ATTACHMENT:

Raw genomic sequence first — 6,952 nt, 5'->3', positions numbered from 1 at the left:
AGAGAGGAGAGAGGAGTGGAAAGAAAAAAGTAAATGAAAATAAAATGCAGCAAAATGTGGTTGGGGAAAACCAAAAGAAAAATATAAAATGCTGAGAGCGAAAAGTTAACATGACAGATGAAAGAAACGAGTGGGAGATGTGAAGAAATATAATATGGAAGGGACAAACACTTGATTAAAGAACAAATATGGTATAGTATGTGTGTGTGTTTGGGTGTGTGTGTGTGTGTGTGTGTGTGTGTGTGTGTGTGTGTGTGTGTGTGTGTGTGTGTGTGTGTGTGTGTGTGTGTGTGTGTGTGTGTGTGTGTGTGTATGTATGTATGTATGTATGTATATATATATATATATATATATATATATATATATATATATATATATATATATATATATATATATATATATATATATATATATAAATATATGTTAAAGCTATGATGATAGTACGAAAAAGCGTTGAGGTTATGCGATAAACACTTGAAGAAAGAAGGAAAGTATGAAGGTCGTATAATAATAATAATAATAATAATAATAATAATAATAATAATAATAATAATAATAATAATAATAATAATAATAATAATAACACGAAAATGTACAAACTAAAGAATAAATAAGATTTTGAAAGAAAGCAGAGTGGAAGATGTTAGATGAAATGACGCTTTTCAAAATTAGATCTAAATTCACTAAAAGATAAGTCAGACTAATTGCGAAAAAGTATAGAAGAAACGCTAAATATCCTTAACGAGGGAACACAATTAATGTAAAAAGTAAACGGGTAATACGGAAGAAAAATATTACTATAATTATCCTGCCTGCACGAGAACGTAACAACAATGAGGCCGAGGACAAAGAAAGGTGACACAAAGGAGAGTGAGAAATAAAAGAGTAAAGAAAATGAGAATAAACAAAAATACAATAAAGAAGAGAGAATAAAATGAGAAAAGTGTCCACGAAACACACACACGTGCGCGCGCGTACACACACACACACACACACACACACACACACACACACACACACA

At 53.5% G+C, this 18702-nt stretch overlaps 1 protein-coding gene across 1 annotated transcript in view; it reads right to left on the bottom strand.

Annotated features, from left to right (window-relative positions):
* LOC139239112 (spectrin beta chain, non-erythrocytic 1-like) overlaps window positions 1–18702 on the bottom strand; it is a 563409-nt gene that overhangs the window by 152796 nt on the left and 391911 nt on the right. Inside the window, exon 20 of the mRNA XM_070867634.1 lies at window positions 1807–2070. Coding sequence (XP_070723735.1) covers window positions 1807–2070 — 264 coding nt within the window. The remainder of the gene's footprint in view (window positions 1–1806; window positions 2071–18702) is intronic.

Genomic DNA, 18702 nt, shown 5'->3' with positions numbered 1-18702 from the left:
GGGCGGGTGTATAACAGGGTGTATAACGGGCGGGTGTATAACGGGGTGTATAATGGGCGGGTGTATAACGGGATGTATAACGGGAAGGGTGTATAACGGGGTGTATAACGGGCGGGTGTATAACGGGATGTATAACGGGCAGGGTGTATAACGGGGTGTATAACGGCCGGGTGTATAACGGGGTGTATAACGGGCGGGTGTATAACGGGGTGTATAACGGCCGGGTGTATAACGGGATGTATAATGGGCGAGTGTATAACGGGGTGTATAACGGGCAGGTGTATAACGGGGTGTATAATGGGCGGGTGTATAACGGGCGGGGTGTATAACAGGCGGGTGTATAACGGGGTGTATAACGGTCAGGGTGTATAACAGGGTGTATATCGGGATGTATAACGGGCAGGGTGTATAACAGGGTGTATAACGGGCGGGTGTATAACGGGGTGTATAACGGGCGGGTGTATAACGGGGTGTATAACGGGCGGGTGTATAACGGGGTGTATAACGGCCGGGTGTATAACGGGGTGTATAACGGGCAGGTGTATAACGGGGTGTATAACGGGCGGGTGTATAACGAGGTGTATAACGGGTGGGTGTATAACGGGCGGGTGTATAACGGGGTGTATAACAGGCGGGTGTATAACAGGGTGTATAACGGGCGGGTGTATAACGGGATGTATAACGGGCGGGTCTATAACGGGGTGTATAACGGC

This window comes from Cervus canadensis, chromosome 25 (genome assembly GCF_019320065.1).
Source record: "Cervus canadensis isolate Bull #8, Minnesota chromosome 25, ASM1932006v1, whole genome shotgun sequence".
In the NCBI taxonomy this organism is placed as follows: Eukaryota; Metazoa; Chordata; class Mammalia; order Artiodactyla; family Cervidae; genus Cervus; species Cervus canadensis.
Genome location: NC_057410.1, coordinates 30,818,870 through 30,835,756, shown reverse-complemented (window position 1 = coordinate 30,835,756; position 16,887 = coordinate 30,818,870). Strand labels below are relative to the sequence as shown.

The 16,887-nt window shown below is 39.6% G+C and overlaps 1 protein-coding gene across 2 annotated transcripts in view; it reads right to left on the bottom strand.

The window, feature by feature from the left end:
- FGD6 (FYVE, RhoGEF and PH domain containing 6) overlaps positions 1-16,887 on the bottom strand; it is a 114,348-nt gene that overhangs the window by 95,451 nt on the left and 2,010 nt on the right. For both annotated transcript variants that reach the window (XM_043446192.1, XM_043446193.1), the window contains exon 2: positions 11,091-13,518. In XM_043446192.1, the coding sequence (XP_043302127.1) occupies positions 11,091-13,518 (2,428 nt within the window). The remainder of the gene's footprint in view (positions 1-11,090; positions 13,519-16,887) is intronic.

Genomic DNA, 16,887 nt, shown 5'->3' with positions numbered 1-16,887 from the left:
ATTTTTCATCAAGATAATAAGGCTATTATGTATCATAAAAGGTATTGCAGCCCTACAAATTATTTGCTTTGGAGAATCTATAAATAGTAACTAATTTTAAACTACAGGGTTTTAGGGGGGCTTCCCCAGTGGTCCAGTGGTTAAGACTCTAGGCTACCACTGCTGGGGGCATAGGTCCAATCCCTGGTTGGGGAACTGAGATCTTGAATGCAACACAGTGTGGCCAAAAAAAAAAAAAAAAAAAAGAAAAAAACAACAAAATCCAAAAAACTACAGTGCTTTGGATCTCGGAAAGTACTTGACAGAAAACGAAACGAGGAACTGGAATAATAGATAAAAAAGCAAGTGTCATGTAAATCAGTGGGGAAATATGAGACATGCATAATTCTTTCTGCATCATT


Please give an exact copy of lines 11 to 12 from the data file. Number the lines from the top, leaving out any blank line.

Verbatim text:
Genome location: NC_057410.1, coordinates 30,818,870 through 30,835,756, shown reverse-complemented (window position 1 = coordinate 30,835,756; position 16,887 = coordinate 30,818,870). Strand labels below are relative to the sequence as shown.

The 16,887-nt window shown below is 39.6% G+C and overlaps 1 protein-coding gene across 2 annotated transcripts in view; it reads right to left on the bottom strand.